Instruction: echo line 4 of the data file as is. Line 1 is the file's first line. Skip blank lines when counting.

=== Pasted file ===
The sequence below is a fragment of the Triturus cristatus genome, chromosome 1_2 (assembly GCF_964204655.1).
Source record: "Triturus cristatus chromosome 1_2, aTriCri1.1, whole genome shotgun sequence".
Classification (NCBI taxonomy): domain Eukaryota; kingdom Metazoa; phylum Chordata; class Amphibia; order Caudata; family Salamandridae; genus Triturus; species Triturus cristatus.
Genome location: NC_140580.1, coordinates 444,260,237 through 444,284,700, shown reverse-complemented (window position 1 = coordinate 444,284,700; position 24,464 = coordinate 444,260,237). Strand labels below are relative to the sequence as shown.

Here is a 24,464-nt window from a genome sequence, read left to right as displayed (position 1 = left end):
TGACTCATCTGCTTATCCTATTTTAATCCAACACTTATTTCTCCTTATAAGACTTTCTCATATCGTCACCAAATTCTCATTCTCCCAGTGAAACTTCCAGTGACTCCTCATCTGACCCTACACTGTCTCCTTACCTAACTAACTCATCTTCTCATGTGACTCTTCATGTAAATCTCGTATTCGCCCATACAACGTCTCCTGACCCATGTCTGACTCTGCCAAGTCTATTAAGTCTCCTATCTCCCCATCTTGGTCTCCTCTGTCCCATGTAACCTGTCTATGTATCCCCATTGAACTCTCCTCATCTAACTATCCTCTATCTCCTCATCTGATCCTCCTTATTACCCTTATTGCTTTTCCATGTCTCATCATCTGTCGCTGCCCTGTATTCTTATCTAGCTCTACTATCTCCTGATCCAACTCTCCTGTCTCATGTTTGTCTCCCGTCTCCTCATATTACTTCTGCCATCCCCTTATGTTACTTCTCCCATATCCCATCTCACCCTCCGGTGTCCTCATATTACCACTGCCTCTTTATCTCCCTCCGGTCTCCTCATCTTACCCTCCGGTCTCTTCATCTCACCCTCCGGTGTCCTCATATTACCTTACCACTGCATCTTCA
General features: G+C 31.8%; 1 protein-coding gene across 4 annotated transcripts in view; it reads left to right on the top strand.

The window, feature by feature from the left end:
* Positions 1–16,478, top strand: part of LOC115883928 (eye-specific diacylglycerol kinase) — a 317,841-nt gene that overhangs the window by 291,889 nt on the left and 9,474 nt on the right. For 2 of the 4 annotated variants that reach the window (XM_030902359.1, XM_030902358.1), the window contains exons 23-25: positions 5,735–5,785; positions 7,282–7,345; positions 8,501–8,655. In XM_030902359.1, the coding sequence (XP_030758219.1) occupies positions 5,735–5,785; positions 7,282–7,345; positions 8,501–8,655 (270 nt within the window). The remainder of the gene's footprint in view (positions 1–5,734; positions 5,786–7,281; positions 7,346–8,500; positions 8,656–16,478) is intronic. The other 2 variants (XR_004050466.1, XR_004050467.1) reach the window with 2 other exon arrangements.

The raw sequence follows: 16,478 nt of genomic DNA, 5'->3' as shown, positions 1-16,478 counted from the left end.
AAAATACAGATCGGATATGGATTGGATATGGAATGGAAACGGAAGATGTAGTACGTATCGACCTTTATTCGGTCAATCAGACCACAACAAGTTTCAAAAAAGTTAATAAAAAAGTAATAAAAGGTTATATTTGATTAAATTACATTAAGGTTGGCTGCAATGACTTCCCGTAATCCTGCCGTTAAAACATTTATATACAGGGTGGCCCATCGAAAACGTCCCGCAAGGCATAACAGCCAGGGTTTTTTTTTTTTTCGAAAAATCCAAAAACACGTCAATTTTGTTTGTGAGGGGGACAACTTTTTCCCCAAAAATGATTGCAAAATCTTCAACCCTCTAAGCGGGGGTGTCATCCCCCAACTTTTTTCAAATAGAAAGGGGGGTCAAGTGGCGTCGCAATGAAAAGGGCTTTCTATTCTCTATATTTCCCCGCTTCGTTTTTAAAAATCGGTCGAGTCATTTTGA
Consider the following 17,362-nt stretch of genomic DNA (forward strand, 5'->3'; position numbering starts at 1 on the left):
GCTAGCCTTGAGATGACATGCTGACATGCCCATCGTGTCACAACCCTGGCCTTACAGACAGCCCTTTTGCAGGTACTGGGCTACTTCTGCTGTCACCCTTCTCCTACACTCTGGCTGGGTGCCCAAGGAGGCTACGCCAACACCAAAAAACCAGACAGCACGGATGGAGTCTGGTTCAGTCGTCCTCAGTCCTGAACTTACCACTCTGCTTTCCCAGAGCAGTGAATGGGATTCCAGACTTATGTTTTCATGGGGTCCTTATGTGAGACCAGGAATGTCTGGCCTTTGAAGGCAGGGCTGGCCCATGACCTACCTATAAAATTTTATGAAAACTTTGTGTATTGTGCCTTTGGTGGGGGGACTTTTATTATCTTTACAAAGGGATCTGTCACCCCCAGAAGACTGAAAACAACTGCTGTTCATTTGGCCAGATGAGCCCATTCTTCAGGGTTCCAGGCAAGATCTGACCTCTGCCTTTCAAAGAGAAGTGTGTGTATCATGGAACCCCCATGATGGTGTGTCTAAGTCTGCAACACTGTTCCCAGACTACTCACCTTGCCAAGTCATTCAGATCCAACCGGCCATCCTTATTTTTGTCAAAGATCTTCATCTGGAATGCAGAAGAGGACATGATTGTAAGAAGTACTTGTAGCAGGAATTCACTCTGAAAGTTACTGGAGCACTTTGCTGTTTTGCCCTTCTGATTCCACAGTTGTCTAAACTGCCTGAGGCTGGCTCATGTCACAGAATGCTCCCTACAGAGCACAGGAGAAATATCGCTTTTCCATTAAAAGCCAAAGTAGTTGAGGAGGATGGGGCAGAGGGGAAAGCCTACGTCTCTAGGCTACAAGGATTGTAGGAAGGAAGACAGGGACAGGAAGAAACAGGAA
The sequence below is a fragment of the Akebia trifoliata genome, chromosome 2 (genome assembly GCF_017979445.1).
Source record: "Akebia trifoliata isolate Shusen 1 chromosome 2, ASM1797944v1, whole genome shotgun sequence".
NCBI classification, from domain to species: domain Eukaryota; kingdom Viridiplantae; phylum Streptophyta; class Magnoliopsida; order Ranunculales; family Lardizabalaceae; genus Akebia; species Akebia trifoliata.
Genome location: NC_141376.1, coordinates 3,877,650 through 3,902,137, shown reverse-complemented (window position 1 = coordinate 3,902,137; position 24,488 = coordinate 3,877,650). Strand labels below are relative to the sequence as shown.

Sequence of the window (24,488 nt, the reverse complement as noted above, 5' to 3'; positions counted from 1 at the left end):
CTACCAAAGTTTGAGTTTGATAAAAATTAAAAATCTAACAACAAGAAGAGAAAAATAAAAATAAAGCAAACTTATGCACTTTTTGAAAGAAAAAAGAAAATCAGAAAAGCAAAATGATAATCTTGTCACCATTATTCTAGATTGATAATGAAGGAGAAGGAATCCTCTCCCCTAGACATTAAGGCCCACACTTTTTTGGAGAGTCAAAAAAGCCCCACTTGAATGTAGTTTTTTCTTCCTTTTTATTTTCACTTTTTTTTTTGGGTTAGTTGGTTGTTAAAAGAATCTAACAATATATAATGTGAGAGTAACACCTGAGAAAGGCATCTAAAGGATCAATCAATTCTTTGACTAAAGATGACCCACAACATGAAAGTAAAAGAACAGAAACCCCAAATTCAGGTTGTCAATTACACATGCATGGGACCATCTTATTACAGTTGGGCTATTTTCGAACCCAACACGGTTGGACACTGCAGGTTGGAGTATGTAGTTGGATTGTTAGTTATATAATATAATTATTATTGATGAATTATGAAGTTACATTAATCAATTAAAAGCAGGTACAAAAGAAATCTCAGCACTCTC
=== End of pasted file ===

Genome location: NC_140580.1, coordinates 444,260,237 through 444,284,700, shown reverse-complemented (window position 1 = coordinate 444,284,700; position 24,464 = coordinate 444,260,237). Strand labels below are relative to the sequence as shown.